Facebook to change its name to Meta

Meta Facebook

The new Meta brand. Source: supplied.

After a week of speculation, Facebook chief executive Mark Zuckerberg has revealed the tech giant will change the name of its holding company to Meta to reflect its mission to build the ‘metaverse’, as the company attempts to rebrand itself following a string of controversies. 

The rebrand was unveiled at Facebook’s annual Connect conference on Thursday, one week after The Verge reported the name change was imminent. 

Meta will be the holding company for all of the brands in the Facebook group, including social media sites Facebook, Instagram and WhatsApp, and virtual reality company Oculus. 

The company intends to start trading under the new stock ticker of MVRS on December 1, and will also change how it reports its financials starting with the fourth quarter of 2021. From that time, Meta will split its financial reporting into two segments: Family of Apps and Reality Labs. 

At the conference, Zuckerberg spoke about his vision for the metaverse — an “immersive” digital world made up of virtual reality headsets and augmented reality — which he said the company believes “will be the successor of the mobile internet”. The name Meta was chosen because it can mean “beyond”, the company added.  

The next chapter of the internet, Zuckerberg said in a letter accompanying the announcement, will be “an embodied internet where you’re in the experience, not just looking at it”. 

“The defining quality of the metaverse will be a feeling of presence — like you are right there with another person or in another place. Feeling truly present with another person is the ultimate dream of social technology. That is why we are focused on building this,” he said.

In the metaverse, individuals will be able to “teleport instantly as a hologram to be at the office without a commute,” said Zuckerberg, and companies and creators will design holograms instead of “physical things assembled in factories”.

Meta work

An illustration of how Meta sees people using the metaverse in work settings. Source: supplied.

While Zuckerberg said the metaverse won’t be created by one single company, he believes Meta’s role is to “accelerate the development of the fundamental technologies, social platforms and creative tools to bring the metaverse to life, and to weave these technologies through our social media apps”.

In a statement provided to SmartCompany, Meta’s managing director for Australia and New Zealand Will Easton said the company will be “collaborating at every stage with policymakers, experts and industry partners” as it continues to develop its contributions to the metaverse. 

“There are already a wealth of Australian companies and creators working in this space, including fashion designers, gaming and VR experience creators, academics and marketers experimenting with new immersive formats,” he said.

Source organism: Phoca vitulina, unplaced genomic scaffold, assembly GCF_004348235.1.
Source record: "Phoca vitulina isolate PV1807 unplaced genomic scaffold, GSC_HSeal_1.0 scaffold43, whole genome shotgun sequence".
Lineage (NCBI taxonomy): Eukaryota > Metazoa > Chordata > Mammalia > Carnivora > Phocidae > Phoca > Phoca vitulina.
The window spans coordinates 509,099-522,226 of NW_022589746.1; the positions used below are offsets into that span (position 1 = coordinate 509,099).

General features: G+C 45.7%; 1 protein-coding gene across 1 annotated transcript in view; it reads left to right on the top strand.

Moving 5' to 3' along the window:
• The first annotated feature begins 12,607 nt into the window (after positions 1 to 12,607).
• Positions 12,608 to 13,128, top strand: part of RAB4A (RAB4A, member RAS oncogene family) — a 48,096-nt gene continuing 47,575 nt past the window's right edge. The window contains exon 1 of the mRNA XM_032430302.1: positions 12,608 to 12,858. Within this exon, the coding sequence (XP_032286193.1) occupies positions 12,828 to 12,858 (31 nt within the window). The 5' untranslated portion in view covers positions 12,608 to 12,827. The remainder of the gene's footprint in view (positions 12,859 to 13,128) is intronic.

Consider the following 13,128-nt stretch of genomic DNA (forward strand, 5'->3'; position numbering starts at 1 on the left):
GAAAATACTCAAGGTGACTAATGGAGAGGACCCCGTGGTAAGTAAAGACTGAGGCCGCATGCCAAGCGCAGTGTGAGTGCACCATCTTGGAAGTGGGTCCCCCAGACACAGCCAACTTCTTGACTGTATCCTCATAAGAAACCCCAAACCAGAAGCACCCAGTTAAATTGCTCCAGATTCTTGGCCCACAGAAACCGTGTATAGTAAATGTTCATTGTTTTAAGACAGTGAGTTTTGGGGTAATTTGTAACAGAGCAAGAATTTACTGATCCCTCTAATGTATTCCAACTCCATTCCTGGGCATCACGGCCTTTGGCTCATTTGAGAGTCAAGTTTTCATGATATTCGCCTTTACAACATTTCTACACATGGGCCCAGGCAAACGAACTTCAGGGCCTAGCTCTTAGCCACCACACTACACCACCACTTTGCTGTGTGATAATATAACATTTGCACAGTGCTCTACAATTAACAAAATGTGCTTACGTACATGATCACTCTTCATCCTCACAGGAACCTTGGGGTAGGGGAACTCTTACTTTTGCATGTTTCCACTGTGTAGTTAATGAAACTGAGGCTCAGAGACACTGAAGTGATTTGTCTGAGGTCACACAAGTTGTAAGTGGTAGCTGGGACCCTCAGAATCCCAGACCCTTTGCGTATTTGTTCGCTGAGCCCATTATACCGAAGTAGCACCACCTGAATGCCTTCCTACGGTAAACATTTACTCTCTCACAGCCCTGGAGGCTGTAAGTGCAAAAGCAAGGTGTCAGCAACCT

“Australia has an opportunity to be on the forefront of this technology even at this early stage of its development.”

“Too little too late” for Facebook

The tech giant has so far committed US$10 billion ($13.3 billion) to its metaverse project in 2021, with additional product announcements unveiled at Thursday’s conference; however, it comes amid ongoing regulatory and public relations concerns engulfing the company, including recent reports of toxic business practices exposed by whistleblower Frances Haugen and tech outages that affected users and businesses across the globe. 

Writing for SmartCompany last week, independent brand counsel Michel Hogan said it was unsurprising that Zuckerberg would seek to change the company’s corporate identity. 

“It’s a go-to move for companies when the going gets tough,” said Hogan, but “it also rarely works”. 

“A name helps people pick you out of a lineup, over time becoming a marker for what an organisation does and how people think about what it does. In simple terms, do bad things, and you get a bad name,” wrote Hogan. 

“Names are a social capital you can trade for other things, such as customers and reputation. However, the things that build or destroy that capital come from what you do and how you do it. So unless those things change, a different name will quickly fall to the same stuff.”

Paris Young, founder of strategic design and brand consultancy Pascal Satori, shares a similar view, telling SmartCompany the name change is “too little too late” from a branding an design strategy standpoint. 

“While I agree that distancing the Facebook brand from the other products with a new umbrella brand name is the right decision, it still reeks of a serious lack of understanding and disregard for corporate responsibility,” she says. 
 
“Strategically, Facebook should have been reorganising their brand structure and looking to rebrand as soon as they started gaining traction with other technology and products. Not now when they have come under so much scrutiny, and when it looks like an all-too convenient reaction to a mountain of bad press.”
 
However, King Kong founder and head of growth Sabri Suby says the repositioning of the umbrella company makes sense given the direction and investments outlined by Zuckerberg. 
 
“They are going to have multiple dimensions to their business moving forward and they already do with the likes of WhatsApp and Instagram,” he tells SmartCompany
 
“And so by just having the company’s name as Facebook — just one of their existing platforms — it isn’t an accurate representation of the business as a whole, where it plans to go and all of the different areas that it will be moving into in the not so distant future.”

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